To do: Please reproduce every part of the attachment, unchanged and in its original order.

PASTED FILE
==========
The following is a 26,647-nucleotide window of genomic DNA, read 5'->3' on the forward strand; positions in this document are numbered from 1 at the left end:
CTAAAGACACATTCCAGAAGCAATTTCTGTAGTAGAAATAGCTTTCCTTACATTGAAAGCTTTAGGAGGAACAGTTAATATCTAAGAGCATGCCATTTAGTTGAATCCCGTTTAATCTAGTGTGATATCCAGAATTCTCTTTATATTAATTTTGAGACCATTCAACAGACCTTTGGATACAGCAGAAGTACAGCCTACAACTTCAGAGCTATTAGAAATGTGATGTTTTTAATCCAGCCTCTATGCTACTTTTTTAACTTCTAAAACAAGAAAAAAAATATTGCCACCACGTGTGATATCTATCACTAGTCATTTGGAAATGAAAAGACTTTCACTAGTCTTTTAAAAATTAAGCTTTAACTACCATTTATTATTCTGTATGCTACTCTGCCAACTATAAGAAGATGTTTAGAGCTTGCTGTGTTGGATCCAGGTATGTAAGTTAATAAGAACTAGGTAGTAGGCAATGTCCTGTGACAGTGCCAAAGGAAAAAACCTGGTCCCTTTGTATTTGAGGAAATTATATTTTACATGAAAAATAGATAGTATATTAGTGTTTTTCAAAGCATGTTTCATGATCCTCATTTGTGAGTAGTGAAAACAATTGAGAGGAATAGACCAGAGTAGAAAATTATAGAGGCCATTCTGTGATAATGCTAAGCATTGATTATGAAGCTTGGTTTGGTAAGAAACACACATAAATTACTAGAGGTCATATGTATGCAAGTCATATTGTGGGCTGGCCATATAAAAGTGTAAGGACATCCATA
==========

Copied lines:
The following is a 26,647-nucleotide window of genomic DNA, read 5'->3' on the forward strand; positions in this document are numbered from 1 at the left end:
CTAAAGACACATTCCAGAAGCAATTTCTGTAGTAGAAATAGCTTTCCTTACATTGAAAGCTTTAGGAGGAACAGTTAATATCTAAGAGCATGCCATTTAGTTGAATCCCGTTTAATCTAGTGTGATATCCAGAATTCTCTTTATATTAATTTTGAGACCATTCAACAGACCTTTGGATACAGCAGAAGTACAGCCTACAACTTCAGAGCTATTAGAAATGTGATGTTTTTAATCCAGCCTCTATGCTACTTTTTTAACTTCTAAAACAAGAAAAAAAATATTGCCACCACGTGTGATATCTATCACTAGTCATTTGGAAATGAAAAGACTTTCACTAGTCTTTTAAAAATTAAGCTTTAACTACCATTTATTATTCTGTATGCTACTCTGCCAACTATAAGAAGATGTTTAGAGCTTGCTGTGTTGGATCCAGGTATGTAAGTTAATAAGAACTAGGTAGTAGGCAATGTCCTGTGACAGTGCCAAAGGAAAAAACCTGGTCCCTTTGTATTTGAGGAAATTATATTTTACATGAAAAATAGATAGTATATTAGTGTTTTTCAAAGCATGTTTCATGATCCTCATTTGTGAGTAGTGAAAACAATTGAGAGGAATAGACCAGAGTAGAAAATTATAGAGGCCATTCTGTGATAATGCTAAGCATTGATTATGAAGCTTGGTTTGGTAAGAAACACACATAAATTACTAGAGGTCATATGTATGCAAGTCATATTGTGGGCTGGCCATATAAAAGTGTAAGGACATCCATA